Saturday, February 25, 2017

Yvonne Lefébure Plays Debussy & Emmanuel

Strangely enough, before writing the text to accompany this disc, I re-read something Debussy wrote and found it disturbing : "I think that the nervous stress and strain of the last months are the reason why I cannot write anything worthwhile. I have tried everything, but the result is pitiful".
A harsh judgement ; at that time (July to December 1901) the young but brilliant career of "Mr. Anti-Dilettante Quaver" had come to a stop, leaving Debussy — musician, writer and critic — fully exposed to the anguished preparations of Pelléas.
I do not have Debussy's stylish pen, but I must write something about him, in spite of the enormous difficulty I have in getting to the heart of what I feel about him ; I feel weighed dow by so many ideas, accumulated during the long years I have spent playing and loving these works by our great French composer, perhaps the greatest and, I would even say, the greatest of the 20th century (with apologies to Stravinsky, Ravel, Fauré and so many others...).
My first experience of Debussy's style — Jardins sous la pluie (Gardens in the Rain) — is linked with an unforgettable memory : when I was about eleven or twelve, my Mother took me to his home on the Avenue du Bois (the introduction was thanks to a friend of his, Roger Ducasse) ; it was snowing, I was greatly intimidated, and moved, to be playing to the Master (though he was obviously more interested in my hair than my fingers...). l can still see him clearly — his dark suit, swarthy complexion, the lock of black hair falling on an extremely curved forehead that gave an enigmatic, unfathomable quality to his expression. His gait was slow and proud, already marked by illness ; the luxurious surroundings, the Bechstein piano, so hard to play because its sound was damped by the thick Chinese silk and the many precious objects that covered it. Everything comes to life again now when I recall this visit. His hands — on the keyboard they were fascinating, showing me how the chords of the last two pages of "Jardins sous la pluie" should sound ; the left hand passed over my head and attacked the chords with a force and precision that I admired, watching avidly "how he went about it". His large, beautiful hands arched, fingers stretched out straight up to the last joint, kneeded the keys closely, producing a sound  that was mellow but powerful and projected well. He used to say : "Hands should get into the keys, not float in the air over them". His fellow students all agreed that Debussy was a pianist "quite unlike others", not a virtuoso but possessing an enchanting sonority. His touch was famous. Touch — contact with the keyboard — is a special gift, rather like a fingerprint, unique to each individual. When, many years later, I set about playing (almost) all Debussy, with the right sonority as my first priority, I held my hands rather differently from the position they used to teach in the preparatory class at the Conservatoire — curved fingers and joints, good articulation. Now with Debussy, it is the pressure of the touch that matters, not the percussive force of the strike...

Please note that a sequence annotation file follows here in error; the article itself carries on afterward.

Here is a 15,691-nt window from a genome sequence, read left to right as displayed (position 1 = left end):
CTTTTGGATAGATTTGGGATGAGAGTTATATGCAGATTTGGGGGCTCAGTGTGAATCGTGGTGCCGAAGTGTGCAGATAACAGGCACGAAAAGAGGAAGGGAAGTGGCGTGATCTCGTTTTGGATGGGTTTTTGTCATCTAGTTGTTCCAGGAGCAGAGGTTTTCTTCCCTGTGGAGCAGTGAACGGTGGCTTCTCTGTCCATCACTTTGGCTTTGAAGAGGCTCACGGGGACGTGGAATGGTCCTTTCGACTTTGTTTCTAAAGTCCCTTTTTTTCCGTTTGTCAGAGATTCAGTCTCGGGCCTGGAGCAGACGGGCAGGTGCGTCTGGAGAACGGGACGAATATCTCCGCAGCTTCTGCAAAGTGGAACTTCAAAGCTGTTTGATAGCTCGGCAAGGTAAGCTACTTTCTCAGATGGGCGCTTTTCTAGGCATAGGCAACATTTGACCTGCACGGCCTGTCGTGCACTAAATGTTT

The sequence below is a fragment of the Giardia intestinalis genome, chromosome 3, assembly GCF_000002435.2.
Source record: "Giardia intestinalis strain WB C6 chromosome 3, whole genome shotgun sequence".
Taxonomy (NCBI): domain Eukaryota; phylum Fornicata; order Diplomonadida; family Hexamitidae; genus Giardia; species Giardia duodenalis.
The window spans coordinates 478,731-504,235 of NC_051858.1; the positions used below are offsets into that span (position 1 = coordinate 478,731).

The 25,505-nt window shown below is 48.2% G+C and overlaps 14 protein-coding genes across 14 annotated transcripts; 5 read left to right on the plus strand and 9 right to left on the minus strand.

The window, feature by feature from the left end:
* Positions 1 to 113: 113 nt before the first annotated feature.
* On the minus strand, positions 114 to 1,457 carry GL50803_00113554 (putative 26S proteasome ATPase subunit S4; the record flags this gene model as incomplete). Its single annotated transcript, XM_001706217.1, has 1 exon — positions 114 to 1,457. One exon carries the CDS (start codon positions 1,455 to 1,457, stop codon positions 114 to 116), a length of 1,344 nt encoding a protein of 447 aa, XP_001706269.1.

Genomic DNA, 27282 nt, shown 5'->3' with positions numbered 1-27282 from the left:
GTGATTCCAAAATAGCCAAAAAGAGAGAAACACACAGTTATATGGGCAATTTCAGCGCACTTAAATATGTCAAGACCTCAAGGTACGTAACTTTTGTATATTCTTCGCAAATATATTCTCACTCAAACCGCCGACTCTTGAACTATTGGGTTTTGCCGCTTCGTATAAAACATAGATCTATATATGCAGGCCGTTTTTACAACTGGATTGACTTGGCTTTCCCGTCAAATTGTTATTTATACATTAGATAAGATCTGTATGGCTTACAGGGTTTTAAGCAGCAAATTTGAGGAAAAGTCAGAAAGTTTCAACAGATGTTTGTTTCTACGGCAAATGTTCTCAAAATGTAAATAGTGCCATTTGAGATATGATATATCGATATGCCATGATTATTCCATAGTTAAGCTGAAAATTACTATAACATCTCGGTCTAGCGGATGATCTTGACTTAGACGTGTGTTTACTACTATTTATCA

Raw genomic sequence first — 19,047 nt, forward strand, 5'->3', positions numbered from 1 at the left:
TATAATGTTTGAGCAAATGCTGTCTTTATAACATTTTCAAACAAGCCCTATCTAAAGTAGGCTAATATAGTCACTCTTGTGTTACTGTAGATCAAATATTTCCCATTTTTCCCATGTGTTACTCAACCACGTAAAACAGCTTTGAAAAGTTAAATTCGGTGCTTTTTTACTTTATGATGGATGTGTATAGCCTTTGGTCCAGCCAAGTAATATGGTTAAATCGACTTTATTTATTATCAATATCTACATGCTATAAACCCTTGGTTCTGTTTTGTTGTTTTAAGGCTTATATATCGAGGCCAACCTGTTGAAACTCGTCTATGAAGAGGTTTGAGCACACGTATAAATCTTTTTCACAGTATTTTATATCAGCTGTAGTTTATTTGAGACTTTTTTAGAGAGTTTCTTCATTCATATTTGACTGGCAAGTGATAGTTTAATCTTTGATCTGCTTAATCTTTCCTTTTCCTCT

Yvonne Lefébure, February 1983 (translation by Gerald Glynn) from the booklet

Yvonne Lefébure


Claude Debussy

Images (1er LIvre)
1 Reflets dans l'eau 4:37
2 Hommage à Rameau 5:51
3 Mouvement 3:35

4 Masques 4:49

Images (2ème Livre)
5 Cloches à travers les feuilles 3:31
6 Et la lune descend sur le temple qui fut 4:30
7 Poissons d'or 3:58

8 L'sle joyeuse 5:20

Maurice Emmanuel

Sonatine IV
9 I. - 2:26
10 II. - 3:31
11 III. - 2:40

Sonatine III
12 I. - 2:58
13 II. - 2:48
14 III. - 2:01

Sonatine VI
15 I. - 2:11
16 II. - 1:45
17 III. - 2:11


Yvonne Lefébure - p

Recorded in Paris ; January 24, 1983 [# 1-4] ; December 20, 1982 [# 5-8] ; & October 22/24, 1974 [# 9-17]


Melanchthon said...

Anonymous said...

Thank you MM, excellent music.

Pedro del Castillo Alonso said...

Thank you very much Mel!
Very nice..

george said...

Many thanks, Mel!

Gil said...

Merci beaucoup.